This is a serious consideration for any parent, guardian, or special guardian of a child under the age of eighteen.
Who to appoint?
Should it be the grandparents, who are probably the closest to the children? A very good question! One of the first things to consider is how old are they? Depending on their age they might struggle to cope with the demands of teenagers or children with special needs. What happens if they too die, what message does it send? A child might think “whoever you live with dies” . This can have long term impact on a child’s emotional wellbeing. The older a grandparent is, you should consider a trusted friend, or a sibling. Ideally, someone who has children of a similar age and is willing and able to take on the role? When thinking about guardians you also have to think about how financially secure they are.
How does it work?
A testamentary guardian is simply a guardian appointed in your Will. A guardian is the person to whom parental responsibility will be granted immediately upon their death. The guardians are the people who will make decisions regarding the day to day welfare of your child or children. They will make choices about your child’s living arrangements, education and medical treatment.
The appointment as guardian will only apply if all those who already have parental responsibility for a child has died. A child’s mother automatically has parental responsibility for the child. If you are, or were married to the child’s other parent at the time of their birth and are named on the birth certificate, you will automatically have parental responsibility for the child. If you are unmarried, but did not register the birth jointly, then you shall need to ensure that your unmarried partner is named as guardian in your Will.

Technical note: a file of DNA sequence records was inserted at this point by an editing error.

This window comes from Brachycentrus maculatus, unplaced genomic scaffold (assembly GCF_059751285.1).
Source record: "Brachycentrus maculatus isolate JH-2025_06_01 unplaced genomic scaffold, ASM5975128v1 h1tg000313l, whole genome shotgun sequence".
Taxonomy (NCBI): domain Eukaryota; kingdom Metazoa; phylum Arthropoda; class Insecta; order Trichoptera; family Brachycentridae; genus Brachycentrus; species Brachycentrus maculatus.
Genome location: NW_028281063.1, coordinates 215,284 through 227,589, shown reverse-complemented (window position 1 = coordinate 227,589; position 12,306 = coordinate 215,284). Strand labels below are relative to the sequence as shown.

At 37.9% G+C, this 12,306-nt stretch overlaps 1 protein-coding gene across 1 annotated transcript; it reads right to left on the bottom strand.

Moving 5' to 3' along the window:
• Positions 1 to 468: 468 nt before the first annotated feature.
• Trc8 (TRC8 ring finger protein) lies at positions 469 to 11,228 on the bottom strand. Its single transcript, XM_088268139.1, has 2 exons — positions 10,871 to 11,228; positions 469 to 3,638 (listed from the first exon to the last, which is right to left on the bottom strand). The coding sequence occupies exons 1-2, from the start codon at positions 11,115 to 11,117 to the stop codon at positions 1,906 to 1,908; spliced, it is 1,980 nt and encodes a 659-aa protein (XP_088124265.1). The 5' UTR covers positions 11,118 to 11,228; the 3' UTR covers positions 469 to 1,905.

What about special guardians?
The rules differ slightly for those who are already appointed as special guardian at the date of their death. The last surviving special guardian’s choice of testamentary guardian will take precedence over anyone else who already has parental responsibility. This makes it especially important that the special guardian has made the appropriate appointment under the terms of their Will.
Guardian or trustee?
The role of guardian is not to be confused with the appointment of trustees under a Will. The role of trustee gives a person responsibility for managing the bereaved child’s money and property.
It’s also important to note that a divorce will revoke the appointment of a guardian under a Will. If a step-parent is appointed guardian of a child and subsequently divorces, the appointment will no longer be valid.
Whoever you decide to choose as guardian, you should obtain the consent of those you intend to appoint. It could be a bit of shock to find you have been appointed a guardian without being any preparation.
Gifts to guardians?
Taking on the role of guardian can be a big responsibility. You might have chosen the ideal guardians who would bring your children up as you would have. However, we often ask parents to think about the financial implications of taking on your child or children. Would they have to give up work, move or extend their homes to accommodate your children? It is hard to put a figure on what would be a reasonable gift. This would depend on how old your children are at the time of your death.
Wills are not forever Wills and your guardian’s circumstances may change
As your children grow older you may change your mind about who would best be suited to be guardians. You might have lost contact with the people you originally chose or their circumstances may have changed. When you have young children it is important to review your Wills every 5 years including choice of guardian.
If you would like specialist advice in relation to this area of law, or if you need to update your Will, contact me, Jennifer Norman at The Law House on 01507 499355 or e-mail firstname.lastname@example.org